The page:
After securing a hefty financial settlement from Purdue Pharma last month, Oklahoma Attorney General Mike Hunter is training the state’s legal armaments on a much bigger pharmaceutical player: Johnson & Johnson.
The company already has become a popular target. Many of the more than 1,600 opioid lawsuits in state and federal courts name Johnson & Johnson, even though its analgesic products account for less than 1% of the U.S. opioid market.
But Oklahoma might be charting new legal territory in its recent salvo against the multinational manufacturer of drugs, medical devices and popular brands of baby shampoo and baby powder.
Hoping to unseal millions of pages of company documents, Oklahoma’s lawyers contend that Johnson & Johnson did more than push its own pills — it also profited from the prescription opioid crisis through its ownership of a poppy producer in Australia (Tasmanian Alkaloids) and a U.S. importer of raw materials used to make opioids (Noramco).
Johnson & Johnson’s painkiller brands included Duragesic, Nucynta and Nucynta ER. The company sold its rights to Nucynta products in 2015.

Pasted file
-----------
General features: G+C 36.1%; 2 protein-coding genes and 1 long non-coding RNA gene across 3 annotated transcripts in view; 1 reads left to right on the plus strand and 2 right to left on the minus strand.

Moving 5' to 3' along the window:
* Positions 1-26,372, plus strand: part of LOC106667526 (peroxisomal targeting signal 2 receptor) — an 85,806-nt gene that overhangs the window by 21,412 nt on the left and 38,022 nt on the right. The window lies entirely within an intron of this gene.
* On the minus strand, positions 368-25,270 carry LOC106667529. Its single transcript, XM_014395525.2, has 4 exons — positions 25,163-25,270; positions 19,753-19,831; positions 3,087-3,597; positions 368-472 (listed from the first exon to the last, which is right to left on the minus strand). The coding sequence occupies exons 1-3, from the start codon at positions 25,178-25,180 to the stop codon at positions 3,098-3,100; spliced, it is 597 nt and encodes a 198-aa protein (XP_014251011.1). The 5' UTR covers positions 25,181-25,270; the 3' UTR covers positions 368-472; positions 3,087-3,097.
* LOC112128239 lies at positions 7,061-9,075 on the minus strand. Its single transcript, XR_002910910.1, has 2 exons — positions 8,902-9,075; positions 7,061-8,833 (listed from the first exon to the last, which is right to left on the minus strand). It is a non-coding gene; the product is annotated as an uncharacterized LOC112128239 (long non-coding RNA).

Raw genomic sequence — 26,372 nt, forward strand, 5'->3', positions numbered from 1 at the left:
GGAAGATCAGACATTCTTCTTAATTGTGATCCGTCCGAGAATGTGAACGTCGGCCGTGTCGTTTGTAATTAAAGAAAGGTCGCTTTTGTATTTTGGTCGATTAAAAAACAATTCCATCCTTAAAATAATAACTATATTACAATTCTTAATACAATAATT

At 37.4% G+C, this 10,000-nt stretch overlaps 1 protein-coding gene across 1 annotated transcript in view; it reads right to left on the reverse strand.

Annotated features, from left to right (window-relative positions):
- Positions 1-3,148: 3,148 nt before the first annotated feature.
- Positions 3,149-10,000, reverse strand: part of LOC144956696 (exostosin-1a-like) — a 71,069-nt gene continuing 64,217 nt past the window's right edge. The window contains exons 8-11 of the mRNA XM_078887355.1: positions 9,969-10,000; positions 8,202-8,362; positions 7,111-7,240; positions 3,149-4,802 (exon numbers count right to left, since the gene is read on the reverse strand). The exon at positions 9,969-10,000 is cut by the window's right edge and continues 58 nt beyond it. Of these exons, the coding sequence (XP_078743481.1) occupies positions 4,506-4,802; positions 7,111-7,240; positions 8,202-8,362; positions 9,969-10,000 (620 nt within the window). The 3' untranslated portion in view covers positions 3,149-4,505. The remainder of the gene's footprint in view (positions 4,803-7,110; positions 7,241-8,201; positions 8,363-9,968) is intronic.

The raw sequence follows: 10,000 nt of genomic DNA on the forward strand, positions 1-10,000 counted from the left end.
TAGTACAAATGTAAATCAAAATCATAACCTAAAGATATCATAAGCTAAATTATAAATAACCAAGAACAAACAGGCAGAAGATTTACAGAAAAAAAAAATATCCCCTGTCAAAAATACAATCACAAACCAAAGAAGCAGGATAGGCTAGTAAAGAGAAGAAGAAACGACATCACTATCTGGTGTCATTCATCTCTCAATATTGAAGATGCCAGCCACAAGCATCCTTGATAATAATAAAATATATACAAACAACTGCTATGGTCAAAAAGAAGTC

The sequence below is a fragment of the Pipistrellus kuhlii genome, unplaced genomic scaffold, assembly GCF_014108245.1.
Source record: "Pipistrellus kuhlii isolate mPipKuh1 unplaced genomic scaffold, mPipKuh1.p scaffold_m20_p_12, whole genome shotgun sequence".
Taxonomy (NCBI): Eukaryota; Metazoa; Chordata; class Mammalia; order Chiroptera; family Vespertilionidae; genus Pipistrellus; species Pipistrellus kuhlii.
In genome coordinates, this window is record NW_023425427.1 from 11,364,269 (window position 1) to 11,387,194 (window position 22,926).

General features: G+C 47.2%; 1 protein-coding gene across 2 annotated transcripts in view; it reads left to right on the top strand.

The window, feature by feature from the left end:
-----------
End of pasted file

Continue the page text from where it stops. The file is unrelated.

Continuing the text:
“The public disclosure of Purdue’s sinister actions is a drop in the bucket compared to the evidence generated in this litigation, demonstrating precisely how J&J—a ‘family company’—acted as the kingpin behind this Public Health Emergency,” Oklahoma’s attorneys wrote in a February court filing.
With the Oklahoma legislature scheduled to end its session May 31, three days after the opioid trial is slated to begin at the courthouse in Norman, the state’s attorneys argue that the need to publicly disclose Johnson & Johnson documents is urgent.
“The Legislature most certainly deserves to be fully informed of the facts revealed in this litigation in order to continue its urgent efforts to fight this Public Health Emergency,” according to the motion.
Oklahoma District Judge Thad Balkman has not yet responded to the state’s motion to unseal the documents.